Jeremiah Millspaugh Crist was born in Montgomery, N.Y., near West Point, in 1843. He joined the Union army in 1862 and served in the 124th New York Volunteers, known as the “Orange Blossoms,” from Orange County. The 124th’s role in the Battle of Chancellorsville, Va., in May 1863 would be immortalized in a Civil War novel.
Author Stephen Crane published “The Red Badge of Courage” in 1895, relating the fictional Henry Fleming’s exposure to the cruelty and reality of warfare. Evidently, Crane’s renowned episode, recognized as one of the best portrayals of the 19th century conflict, is based on the 124th New York’s experience at Chancellorsville.
Jeremiah “Jerry” Crist’s great-grandchildren live in this area — Ida G. Crist in Dagsboro and Paul B. Marvel in Frankford. Ida Crist shared the information that Jerimiah’s grandson Robert Lewis Crist visited Sussex County several times in the 1970s, 1980s and 1990s.
The Crist family was well-represented in the 124th New York. Jeremiah mustered in as a private on Sept. 5, 1862. His uncle, David Crist, was the commander of Company H, in which Jeremiah and several of his cousins served as infantrymen.
Chancellorsville was a classic battle featuring Gen. Robert E. Lee’s Confederate Army of Northern Virginia confronting Maj. Gen. Joseph Hooker’s Union Army of the Potomac. The latter general had a force of 120,000, facing a mere 60,000 under Lee.
Despite overwhelming odds favoring Hooker, Lee miraculously gained a victory by maneuvering around the flank of the stationary Northern troops. The unanticipated attack from that point panicked the defenders and caused a rout that broke the spirit of the Union troops, as well as their commander.
Counted among the many thousands of casualties on the fateful day May 3, 1863, was 20-year-old Jeremiah Crist, severely wounded in the upper right arm. A surgeon removed 4.5 inches of bone; and while amputation was not required, “Jerry,” as his fellow soldiers called him, lost use of his arm.
After spending several months in the hospital, young Crist’s fighting days were over. He received a medical discharge, and in a surgeon’s opinion, was unable to enlist in the “invalid corps.”
As a youngster, author Crane’s family moved to Port Jervis near Montgomery, N.Y., in 1878, when Stephen Crane was 7. He would listen to old soldiers gathered near the 124th’s regimental monument in Port Jervis to exchange war stories.
Charles J. LaRocca, the regimental historian of the 124th, discussed how the unit’s Chancellorsville experience provides a framework for the fictional Henry Fleming experiencing his first battle in Crane’s classic novel, and notes 124th New York at Chancellorsville closely matched the actions of the fictitious 304th New York in the novel. The tie-in to Crane’s story stems from Jeremiah Christ suffering a wound on May 3, 1863, the same day the battle is believed to have occurred in “The Red Badge of Courage.”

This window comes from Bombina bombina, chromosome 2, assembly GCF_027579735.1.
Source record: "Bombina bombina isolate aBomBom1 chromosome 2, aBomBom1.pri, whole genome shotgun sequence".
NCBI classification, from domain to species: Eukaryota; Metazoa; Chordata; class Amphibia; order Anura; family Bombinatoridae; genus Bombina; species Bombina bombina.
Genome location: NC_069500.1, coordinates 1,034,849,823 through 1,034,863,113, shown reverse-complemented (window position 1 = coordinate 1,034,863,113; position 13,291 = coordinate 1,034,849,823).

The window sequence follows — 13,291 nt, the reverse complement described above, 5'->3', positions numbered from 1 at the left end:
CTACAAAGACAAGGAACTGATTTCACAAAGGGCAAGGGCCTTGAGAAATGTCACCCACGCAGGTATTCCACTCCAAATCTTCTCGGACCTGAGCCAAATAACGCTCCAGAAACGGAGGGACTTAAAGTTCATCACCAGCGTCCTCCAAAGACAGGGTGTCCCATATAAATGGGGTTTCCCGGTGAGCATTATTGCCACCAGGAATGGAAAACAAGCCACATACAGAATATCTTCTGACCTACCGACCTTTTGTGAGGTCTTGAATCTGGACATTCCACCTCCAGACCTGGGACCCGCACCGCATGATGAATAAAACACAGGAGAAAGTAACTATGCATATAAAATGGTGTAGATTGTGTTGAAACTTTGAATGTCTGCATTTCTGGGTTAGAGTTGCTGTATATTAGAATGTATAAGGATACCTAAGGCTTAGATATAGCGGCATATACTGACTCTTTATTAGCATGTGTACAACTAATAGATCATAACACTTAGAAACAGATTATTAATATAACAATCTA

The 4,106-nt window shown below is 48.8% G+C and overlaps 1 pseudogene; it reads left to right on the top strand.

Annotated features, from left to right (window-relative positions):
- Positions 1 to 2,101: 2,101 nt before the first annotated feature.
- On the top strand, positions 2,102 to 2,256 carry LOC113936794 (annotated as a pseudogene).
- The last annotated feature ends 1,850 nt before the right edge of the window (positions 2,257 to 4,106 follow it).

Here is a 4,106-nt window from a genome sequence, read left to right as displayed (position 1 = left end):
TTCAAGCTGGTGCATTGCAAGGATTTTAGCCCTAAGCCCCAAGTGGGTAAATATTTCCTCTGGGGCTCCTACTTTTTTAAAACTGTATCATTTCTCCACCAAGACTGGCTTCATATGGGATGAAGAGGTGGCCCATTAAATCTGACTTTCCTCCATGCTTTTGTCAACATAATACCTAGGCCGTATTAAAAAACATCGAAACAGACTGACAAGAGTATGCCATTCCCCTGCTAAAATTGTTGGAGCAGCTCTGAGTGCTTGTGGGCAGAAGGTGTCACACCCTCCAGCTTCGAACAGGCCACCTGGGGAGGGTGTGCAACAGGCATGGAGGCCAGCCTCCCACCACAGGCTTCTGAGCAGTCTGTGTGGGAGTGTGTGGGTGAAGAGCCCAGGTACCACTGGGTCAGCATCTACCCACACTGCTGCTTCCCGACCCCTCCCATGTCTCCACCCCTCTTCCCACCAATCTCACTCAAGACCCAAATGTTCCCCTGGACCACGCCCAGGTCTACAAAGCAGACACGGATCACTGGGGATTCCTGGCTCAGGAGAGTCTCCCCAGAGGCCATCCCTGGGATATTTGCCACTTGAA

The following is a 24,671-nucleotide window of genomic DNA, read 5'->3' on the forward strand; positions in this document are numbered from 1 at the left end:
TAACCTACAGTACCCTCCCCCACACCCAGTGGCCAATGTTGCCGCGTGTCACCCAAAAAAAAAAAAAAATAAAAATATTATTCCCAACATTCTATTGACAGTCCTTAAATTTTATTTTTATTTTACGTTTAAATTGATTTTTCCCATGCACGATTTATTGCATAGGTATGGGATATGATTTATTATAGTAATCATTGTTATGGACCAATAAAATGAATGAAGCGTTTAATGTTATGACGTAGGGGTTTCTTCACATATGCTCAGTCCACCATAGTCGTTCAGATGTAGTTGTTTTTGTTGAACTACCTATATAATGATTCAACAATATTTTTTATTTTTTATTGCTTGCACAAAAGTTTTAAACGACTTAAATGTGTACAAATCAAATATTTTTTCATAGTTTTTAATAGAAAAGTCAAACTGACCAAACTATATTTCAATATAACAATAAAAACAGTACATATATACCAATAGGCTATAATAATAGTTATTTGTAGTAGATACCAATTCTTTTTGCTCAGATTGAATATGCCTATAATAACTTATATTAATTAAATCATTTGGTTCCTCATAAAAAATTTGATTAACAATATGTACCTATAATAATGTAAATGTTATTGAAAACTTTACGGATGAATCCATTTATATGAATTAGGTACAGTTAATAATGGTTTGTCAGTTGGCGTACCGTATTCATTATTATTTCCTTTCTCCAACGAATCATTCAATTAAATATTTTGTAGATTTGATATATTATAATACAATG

His fighting days being over, Jeremiah returned to Montgomery, N.Y. After his first wife died, he moved to Philadelphia with his children. There he married Emma Poole, a native of the Baltimore Hundred in Sussex County, Del.
Jeremiah and Emma made their home in “Spring Banke,” a Clarksville residence, in the 1890s. The edifice, listed on the National Register of Historic Homes since 1976, is located northeast of the intersection of Route 26 and Irons Lane.
Jeremiah lived until 1898 and is buried in Fernwood Cemetery in Delaware County, Pa. Emma’s body, however, rests in the Ocean View Presbyterian Church cemetery.
In a foreword to the Penguin Books edition of Stephen Crane’s masterpiece about youthful Henry Fleming struggling with his emotions while facing combat for the first time, R.W. Stallman praises Crane as a “great stylist.” He compares him to Henry James, a practitioner of the impressionist school of writing.
Reviewers found “Red Badge,” published 30 years after the North-South conflict, to be the most realistic war novel ever written. The question facing protagonist Henry Fleming was “will he, when faced with the enemy and the possibility of imminent, painful death, stand tall and fight or retreat in shame?”
Young Jeremiah Crist had already answered this question in real life. He volunteered his services for a cause and suffered a severe wound in combat, but survived.
Jeremiah lived long enough to understand, or at least suspect, how unknown writer Stephen Crane had gained fame. He characterized the 124th New York Regiment’s struggles on the field at Chancellorsville in realistic terms to which all mankind could relate.
Tom Ryan is the author of the multiple award-winning “Spies, Scouts & Secrets in the Gettysburg Campaign.” Signed copies are available at Bethany Beach Books and Browseabout Books in Rehoboth. His latest book, with co-author Rick Schaus, “Eleven Fateful Days in July 1863: Meade Tracks Lee’s Escape after Gettysburg,” is due out in 2018. Contact him at firstname.lastname@example.org or through his website at www.tomryan-civilwar.com.